In the FIG. 7(a) and 7(b) examples of the prior art polishing machine, the positioning of the ferrule relative to the ferrule holder must be changed twice or four times in steps involving 180° and 90° rotation around its axis or shifting of its position. Such resetting requires precise adjustments. So, the preparation work is troublesome and the steps involved in the polishing process are increased, resulting in low productivity and high cost. In the FIG. 7(c) example, the prior art polisher has another problem, in that it is difficult to cause the ferrule to uniformly contact the polishing surface, and thus the polishing surface is likely to be worn out unevenly, so the polished surface is lacking in reproducibility. Moreover, when the surface of the polishing dish is worn, its repair and replacement are very troublesome.
Additionally, in these prior art devices, the ferrule 5 is inserted directly into a hole in the support means (11, 13, or 16), therefore, polishing agent often enters into the insertion hole and stains it, and thus the positioning accuracy of ferrule 5 is lost.
The present invention has been proposed under such background and it is an object of the present invention, therefore, to provide a machine for spherically polishing the end faces of ferrules by a simple mechanism but providing a good finish for connecting the optical fibers in a connector.
Another object of he present invention is to provide a polisher for ferrules of optical fiber connectors which assures a low loss and high reproducibility of the connection in a manner suitable for mass production.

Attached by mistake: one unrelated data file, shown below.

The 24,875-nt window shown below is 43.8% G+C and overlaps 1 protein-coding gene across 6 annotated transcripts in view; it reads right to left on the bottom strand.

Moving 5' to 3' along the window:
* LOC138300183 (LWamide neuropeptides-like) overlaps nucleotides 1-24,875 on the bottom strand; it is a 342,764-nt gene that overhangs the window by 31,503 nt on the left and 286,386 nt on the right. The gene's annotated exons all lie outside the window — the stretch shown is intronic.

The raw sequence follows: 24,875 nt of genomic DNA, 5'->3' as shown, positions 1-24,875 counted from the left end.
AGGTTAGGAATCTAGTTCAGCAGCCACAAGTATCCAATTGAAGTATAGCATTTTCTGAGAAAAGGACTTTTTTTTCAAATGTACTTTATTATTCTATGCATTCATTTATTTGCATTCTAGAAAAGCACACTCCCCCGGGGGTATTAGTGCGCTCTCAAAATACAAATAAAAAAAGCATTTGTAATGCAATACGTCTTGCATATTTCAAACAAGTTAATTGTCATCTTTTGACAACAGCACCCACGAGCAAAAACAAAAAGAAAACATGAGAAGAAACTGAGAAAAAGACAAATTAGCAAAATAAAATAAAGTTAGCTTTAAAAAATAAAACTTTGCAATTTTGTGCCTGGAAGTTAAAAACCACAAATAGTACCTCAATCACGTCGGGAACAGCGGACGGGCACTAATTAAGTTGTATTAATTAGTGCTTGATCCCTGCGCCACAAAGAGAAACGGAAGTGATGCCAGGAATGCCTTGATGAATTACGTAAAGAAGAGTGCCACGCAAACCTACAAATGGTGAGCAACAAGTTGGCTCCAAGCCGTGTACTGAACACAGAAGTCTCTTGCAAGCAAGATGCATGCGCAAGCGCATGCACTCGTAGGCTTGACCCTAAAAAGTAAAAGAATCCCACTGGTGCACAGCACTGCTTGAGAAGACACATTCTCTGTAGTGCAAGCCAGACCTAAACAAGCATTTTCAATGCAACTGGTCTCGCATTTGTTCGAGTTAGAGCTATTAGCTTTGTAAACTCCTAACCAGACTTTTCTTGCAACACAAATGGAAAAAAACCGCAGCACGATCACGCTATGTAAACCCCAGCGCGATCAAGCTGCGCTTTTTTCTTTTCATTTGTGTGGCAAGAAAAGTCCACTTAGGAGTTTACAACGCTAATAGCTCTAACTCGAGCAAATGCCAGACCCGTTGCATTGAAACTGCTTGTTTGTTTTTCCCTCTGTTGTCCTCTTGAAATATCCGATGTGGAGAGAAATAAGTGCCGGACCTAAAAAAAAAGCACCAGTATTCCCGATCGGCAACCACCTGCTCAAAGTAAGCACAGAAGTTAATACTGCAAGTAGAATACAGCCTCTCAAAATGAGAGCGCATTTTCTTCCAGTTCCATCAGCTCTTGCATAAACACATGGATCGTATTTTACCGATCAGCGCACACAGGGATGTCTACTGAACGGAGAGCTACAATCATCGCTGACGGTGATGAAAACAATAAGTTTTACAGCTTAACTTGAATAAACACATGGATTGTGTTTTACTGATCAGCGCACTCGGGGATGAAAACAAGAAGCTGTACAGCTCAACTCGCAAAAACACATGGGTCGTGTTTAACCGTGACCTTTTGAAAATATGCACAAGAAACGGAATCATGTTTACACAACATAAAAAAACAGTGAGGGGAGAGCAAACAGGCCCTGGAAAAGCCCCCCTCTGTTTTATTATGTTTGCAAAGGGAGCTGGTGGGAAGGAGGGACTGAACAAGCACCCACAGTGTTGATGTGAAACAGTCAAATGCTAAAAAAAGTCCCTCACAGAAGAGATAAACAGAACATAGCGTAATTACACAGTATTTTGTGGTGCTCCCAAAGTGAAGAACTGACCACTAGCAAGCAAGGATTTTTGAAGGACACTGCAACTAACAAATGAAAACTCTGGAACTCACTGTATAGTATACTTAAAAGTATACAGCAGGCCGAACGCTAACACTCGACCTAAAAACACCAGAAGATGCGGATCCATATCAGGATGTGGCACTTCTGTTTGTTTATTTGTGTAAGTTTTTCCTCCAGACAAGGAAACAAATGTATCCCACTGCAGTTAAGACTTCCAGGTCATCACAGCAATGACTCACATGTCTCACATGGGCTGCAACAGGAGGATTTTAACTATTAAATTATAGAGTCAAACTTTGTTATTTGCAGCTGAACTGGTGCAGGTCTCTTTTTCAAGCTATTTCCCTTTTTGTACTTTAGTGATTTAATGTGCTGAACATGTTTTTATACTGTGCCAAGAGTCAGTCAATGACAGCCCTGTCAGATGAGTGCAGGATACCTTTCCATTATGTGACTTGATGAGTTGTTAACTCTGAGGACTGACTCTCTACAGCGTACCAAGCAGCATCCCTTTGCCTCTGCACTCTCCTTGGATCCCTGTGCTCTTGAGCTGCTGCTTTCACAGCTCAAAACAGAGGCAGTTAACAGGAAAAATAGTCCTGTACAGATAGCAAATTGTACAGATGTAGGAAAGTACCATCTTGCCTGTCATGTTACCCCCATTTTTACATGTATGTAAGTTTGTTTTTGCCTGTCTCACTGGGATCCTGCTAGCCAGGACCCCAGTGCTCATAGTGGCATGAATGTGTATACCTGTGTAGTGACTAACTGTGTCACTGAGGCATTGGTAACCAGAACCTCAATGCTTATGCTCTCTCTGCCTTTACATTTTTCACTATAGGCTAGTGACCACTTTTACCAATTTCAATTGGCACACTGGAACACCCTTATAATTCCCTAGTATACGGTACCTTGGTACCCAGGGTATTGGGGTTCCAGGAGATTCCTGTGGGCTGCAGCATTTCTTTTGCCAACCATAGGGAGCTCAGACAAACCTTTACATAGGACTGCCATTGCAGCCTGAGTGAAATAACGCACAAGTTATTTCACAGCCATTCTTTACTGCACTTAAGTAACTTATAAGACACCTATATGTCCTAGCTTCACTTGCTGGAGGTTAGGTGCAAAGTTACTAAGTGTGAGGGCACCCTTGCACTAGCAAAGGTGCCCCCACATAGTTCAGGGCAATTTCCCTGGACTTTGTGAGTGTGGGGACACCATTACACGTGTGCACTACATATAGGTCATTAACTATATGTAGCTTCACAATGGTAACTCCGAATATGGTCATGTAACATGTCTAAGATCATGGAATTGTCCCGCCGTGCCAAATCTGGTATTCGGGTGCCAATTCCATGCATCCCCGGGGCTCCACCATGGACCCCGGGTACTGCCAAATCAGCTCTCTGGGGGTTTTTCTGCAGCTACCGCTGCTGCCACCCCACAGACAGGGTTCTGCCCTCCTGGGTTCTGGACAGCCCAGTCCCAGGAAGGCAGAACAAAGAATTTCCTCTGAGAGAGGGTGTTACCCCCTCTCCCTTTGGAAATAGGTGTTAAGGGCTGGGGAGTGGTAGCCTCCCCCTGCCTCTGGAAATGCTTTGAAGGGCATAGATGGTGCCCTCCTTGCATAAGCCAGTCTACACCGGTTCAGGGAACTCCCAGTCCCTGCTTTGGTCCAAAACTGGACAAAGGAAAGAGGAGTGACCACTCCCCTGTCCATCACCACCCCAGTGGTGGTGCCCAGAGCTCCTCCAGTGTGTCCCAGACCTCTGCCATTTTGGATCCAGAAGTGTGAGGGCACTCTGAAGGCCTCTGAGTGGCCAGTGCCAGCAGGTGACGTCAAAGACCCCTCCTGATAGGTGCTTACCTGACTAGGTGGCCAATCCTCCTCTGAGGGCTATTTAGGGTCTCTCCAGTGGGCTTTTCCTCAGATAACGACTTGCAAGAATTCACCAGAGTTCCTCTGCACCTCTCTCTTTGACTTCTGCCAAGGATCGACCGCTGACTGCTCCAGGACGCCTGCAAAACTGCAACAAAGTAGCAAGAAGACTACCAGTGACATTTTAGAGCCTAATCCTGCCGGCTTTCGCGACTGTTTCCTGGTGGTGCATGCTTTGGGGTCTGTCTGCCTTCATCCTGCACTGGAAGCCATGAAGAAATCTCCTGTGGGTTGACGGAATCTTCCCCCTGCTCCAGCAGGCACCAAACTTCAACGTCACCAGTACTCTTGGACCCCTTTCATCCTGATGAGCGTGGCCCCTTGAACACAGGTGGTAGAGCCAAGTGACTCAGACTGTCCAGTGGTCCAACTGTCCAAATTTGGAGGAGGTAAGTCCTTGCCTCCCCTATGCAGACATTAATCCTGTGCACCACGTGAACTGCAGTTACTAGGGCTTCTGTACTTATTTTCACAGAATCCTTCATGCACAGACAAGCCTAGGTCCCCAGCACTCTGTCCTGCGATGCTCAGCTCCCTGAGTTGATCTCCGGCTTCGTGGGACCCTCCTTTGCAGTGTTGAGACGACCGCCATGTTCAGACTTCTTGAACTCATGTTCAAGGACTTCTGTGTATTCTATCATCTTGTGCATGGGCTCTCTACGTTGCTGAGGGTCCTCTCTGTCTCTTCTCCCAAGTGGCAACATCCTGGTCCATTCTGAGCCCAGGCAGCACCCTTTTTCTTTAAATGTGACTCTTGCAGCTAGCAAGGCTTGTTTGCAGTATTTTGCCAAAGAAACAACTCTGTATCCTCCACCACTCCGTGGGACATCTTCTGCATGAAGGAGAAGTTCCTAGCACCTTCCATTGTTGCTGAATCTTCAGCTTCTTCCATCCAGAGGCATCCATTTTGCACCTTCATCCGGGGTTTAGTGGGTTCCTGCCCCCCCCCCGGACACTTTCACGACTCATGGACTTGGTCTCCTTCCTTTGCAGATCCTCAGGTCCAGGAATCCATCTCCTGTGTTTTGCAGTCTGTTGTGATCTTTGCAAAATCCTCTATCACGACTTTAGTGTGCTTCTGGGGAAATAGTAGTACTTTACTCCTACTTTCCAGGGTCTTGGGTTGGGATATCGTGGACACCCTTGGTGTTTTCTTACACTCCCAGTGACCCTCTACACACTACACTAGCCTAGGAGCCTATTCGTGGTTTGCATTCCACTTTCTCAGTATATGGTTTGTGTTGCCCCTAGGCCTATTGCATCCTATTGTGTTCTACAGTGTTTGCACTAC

A further object of the invention is to provide a polisher which is easy to handle, and which is protected from contamination or stain by splashed abrasives.
A first feature of the present invention is that an elastic material such as rubber is placed on rotatable polishing plate, and a thin elastic metal plate is adhered thereon. The surface of the metal plate is coated with an abrasive, and the plate is rotated. The end face of the ferrule to be polished is pressed perpendicularly against the rotating thin metal plate, and the ferrule is rotated to the left and right around its own axis. The thin metal plate is indented by the pressure of the ferrule, so that the end face is polished almost spherically in accordance with the curvature of the indention in the polishing plate. The radius of the indention in the polishing plate, and hence the curvature of the polished end face, can be adjusted by the pressure of the ferrule. During the polishing, the ferrule can be further revolved around its own axis. This prevents uneven wearing of the polishing plate, and polishes the end face so as to present a more perfect sphere.
A second feature of the present invention is that on the surface of said thin metal polishing plate, mesh patterned grooves are provided in order to continuously and uniformly supply the abrasives to the end face of the ferrule to be polished. Without such grooves, the abrasives may be pushed aside by the ferrule and fall from the perimeter of the polishing plate, and the abrasives may move away from the contact point of the ferrule and the polishing plate. However, if such grooves are provided, the abrasives are always retained in the grooves. And when the polishing surface is warped by the pressure of the ferrule, the abrasives overflow from the grooves and are always in contact with the end face of the ferrule. Therefore, the abrasives always work effectively assuring a good smooth polishing operation.